On the slopes of the Homolje mountains, at the easternmost end of Serbia, lies Ceremošnja cave known for its spacious halls adorned with stalactites, stalagmites and numerous other cave formations.

Named after the nearby village of Ceremošnja, the entrance to the cave is set 533 metres above sea level.
After passing through a narrow 87-metre long canal, you will enter a large hall known as the “Arena” because of its resemblance to an ancient Roman amphitheatre. It features a myriad of cave formations, the most recognisable of which is a sort of emblem of Ceremošnja, a dynamic cave column known as the “Eternal Sentry”.
There is also the awe-inspiring cascading calcite column called “Waterfall”, with a height of more than 10 metres, as well as a tall column of shiny white calcite called “Lepa Vlajna” (“Beautiful Vlach Woman”), resembling a woman wearing the traditional dress of the region. Not far from “Lepa Vlajna” is the “Bridegroom”, a stalagmite of exceptional beauty, as well as two cave columns known as “Friends” because of the unusual way they have grown together.
Through a hole in the drapery wall, you can pass from the “Arena” to the “Abyss Hall”, so named because of a funnel-shaped abyss inside. The hall, 36 metres long and 18 metres wide, is dominated by a huge hemisphere made of multicoloured tufa stripes. Because of the cracks on the hemisphere and the separate spheres, this monumental cave formation, almost 4 metres tall, is known as the “Cracked Sphere”.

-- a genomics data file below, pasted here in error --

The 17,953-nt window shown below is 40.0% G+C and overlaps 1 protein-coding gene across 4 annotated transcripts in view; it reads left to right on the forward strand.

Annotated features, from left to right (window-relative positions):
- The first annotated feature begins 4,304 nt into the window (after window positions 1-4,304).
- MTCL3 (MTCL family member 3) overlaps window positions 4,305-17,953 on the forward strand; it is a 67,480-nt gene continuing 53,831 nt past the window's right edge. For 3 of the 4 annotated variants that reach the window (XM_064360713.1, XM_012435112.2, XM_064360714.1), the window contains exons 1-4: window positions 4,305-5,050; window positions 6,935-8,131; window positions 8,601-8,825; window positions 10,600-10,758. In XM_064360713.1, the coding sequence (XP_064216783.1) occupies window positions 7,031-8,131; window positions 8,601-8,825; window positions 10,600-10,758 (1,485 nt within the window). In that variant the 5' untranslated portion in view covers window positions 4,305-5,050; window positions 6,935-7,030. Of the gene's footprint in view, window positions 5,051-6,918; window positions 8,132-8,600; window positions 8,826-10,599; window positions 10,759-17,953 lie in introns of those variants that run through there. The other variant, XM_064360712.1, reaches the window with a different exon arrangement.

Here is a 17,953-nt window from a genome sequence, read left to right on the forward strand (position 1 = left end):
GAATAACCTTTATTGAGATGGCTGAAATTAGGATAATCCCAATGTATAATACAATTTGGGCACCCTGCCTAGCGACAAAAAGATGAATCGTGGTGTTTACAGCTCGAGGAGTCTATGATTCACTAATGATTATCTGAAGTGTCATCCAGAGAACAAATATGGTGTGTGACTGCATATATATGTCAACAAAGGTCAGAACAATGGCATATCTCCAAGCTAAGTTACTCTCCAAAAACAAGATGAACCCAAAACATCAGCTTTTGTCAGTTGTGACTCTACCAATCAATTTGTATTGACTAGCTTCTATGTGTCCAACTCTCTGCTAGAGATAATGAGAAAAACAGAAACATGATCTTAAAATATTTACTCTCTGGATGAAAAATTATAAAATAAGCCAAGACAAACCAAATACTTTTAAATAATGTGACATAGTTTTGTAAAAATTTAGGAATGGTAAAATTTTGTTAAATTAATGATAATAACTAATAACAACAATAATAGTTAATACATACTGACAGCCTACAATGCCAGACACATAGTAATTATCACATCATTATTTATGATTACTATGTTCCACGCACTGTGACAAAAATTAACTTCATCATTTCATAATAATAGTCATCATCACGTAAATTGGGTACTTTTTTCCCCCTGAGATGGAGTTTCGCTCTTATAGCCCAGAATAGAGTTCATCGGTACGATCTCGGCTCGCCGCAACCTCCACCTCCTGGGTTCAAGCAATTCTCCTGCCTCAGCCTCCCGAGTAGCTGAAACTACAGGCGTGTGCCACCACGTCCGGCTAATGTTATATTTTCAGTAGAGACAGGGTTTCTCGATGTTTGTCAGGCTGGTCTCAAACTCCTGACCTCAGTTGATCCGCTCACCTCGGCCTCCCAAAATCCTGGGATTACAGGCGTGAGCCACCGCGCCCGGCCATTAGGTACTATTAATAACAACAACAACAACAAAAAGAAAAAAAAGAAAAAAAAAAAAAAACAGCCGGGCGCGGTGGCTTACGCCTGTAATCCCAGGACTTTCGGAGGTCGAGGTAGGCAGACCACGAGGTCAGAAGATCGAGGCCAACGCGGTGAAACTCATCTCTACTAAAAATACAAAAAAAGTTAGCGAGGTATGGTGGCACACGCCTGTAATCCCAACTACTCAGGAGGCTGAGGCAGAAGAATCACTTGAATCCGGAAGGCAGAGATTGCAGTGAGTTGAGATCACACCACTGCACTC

Apart from the “Abyss Hall”, the “Arena” also opens through a large passage to the “Andesite Hall”, named after the volcanic rock andesite which makes its foundation. Of the several types of cave formations found in this part of the hall, the most awe-inspiring for the visitors are the snow-white ceiling formations, as well as a group of unusual stalagmites known as “Roadside Sepulchral Monuments” (“Krajputaši”).
When you’ve finished exploring the halls of Ceremošnja cave, head back to “Lepa Vlajna” where, after traversing a 107-long canal, you can exit via the first of the two narrow eastern canals. The well-maintained, easily accessible route through the cave means it’s a popular attraction for tourists.
Apart from its undeniable speleological value, the cave is also an important archaeological site. Remains of the cave bear, an animal species that went extinct some 100,000 years ago, have been found here.
Strugarski brook flows into Ceremošnja cave before disappearing into the soil beneath the cave, only to reappear as a spring in Bigar cave a kilometre away. This is one of several interesting sites situated near the Veliki Šublej mountain - others include Golubanjska cave, Siga waterfall and the remains of the Celtic fortress Arsin.
While you’re in the area, be sure to visit Ravništarka and Dubočka caves, both are situated just a few miiles from Ceremošnja. Both of these caves are areas of exceptional national beauty and archaeological value.
End your visit by climbing the Veliki Štublej mountain peak and enjoy the fantastic views of the Morava river basin, the Šumadija region and the slopes of Homolje mountains.